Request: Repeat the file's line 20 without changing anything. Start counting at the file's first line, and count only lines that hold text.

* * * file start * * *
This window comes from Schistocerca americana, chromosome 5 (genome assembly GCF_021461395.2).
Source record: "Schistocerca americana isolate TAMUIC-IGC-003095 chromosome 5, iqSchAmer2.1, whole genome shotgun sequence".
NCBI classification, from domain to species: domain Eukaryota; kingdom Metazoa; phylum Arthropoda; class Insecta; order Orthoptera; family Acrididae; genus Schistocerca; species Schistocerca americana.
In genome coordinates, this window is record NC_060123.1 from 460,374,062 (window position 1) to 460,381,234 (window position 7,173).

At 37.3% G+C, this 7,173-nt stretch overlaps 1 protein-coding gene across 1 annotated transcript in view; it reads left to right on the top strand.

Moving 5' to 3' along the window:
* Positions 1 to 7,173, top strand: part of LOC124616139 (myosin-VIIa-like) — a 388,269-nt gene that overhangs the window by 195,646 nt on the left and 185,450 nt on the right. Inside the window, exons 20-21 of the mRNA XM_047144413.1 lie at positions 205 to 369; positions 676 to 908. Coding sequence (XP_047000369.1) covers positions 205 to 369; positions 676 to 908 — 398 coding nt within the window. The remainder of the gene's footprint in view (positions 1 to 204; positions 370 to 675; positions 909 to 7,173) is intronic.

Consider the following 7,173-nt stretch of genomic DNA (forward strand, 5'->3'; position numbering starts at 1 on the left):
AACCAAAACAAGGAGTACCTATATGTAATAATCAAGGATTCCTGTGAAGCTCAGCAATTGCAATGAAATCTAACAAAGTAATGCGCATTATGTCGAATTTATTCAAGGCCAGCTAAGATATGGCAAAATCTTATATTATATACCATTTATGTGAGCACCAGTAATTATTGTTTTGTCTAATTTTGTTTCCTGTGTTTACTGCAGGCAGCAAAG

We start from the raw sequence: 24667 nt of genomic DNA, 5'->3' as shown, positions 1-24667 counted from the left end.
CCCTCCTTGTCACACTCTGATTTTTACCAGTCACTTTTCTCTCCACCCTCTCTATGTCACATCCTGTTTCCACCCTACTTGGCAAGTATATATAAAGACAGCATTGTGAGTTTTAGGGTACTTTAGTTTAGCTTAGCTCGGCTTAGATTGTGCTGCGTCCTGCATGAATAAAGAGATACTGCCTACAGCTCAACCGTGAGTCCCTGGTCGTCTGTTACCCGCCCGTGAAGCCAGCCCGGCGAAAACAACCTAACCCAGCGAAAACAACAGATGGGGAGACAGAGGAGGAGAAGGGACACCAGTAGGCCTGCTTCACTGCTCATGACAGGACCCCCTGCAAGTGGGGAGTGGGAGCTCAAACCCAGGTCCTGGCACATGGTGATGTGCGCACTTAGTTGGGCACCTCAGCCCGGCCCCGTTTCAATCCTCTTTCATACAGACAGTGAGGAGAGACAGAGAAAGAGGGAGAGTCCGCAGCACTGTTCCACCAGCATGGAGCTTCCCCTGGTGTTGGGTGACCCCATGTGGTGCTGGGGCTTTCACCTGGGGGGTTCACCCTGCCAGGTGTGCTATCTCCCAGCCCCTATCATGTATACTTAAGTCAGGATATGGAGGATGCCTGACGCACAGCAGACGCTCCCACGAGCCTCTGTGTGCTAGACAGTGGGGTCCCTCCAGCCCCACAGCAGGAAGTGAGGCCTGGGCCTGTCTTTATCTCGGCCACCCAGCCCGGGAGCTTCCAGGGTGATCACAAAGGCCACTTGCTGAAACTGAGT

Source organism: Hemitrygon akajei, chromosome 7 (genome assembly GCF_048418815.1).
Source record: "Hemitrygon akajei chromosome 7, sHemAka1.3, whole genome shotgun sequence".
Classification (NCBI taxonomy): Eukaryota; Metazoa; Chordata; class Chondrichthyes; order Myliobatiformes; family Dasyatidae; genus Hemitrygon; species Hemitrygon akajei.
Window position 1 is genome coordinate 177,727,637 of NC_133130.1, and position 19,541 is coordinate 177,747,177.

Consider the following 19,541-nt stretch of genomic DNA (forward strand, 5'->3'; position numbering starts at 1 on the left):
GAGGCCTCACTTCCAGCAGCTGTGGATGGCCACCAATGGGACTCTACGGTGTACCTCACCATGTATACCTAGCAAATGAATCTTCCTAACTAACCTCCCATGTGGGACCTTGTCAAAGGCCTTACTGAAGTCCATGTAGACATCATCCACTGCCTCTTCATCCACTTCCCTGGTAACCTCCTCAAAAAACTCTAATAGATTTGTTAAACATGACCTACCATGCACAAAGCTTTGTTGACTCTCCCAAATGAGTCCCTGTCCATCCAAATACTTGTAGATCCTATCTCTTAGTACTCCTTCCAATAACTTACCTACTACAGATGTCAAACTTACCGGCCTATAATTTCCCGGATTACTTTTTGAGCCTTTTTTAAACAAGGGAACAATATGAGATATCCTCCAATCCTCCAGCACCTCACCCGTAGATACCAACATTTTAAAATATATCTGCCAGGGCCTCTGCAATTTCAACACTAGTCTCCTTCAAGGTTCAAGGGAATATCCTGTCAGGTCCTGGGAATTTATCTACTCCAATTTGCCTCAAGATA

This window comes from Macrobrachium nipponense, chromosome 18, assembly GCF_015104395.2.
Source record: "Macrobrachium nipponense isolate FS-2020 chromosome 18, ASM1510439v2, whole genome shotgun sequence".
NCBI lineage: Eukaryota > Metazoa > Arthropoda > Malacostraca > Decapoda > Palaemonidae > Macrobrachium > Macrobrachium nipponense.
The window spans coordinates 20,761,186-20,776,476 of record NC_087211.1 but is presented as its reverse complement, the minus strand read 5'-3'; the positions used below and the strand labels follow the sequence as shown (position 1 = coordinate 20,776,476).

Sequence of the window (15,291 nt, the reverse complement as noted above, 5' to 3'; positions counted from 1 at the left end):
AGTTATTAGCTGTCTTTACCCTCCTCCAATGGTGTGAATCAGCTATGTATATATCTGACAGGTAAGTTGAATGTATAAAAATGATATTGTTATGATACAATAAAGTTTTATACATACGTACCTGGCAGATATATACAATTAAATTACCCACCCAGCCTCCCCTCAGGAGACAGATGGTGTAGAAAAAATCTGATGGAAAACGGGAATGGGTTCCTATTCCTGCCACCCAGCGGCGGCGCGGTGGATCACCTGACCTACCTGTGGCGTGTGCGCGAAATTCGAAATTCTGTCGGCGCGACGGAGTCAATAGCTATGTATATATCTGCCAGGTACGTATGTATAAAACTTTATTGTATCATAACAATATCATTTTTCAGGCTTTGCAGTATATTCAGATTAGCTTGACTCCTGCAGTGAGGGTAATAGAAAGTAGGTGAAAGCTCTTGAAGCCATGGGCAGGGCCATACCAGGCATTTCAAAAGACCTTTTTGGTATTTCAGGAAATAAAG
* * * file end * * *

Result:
NCBI lineage: Eukaryota > Metazoa > Arthropoda > Malacostraca > Decapoda > Palaemonidae > Macrobrachium > Macrobrachium nipponense.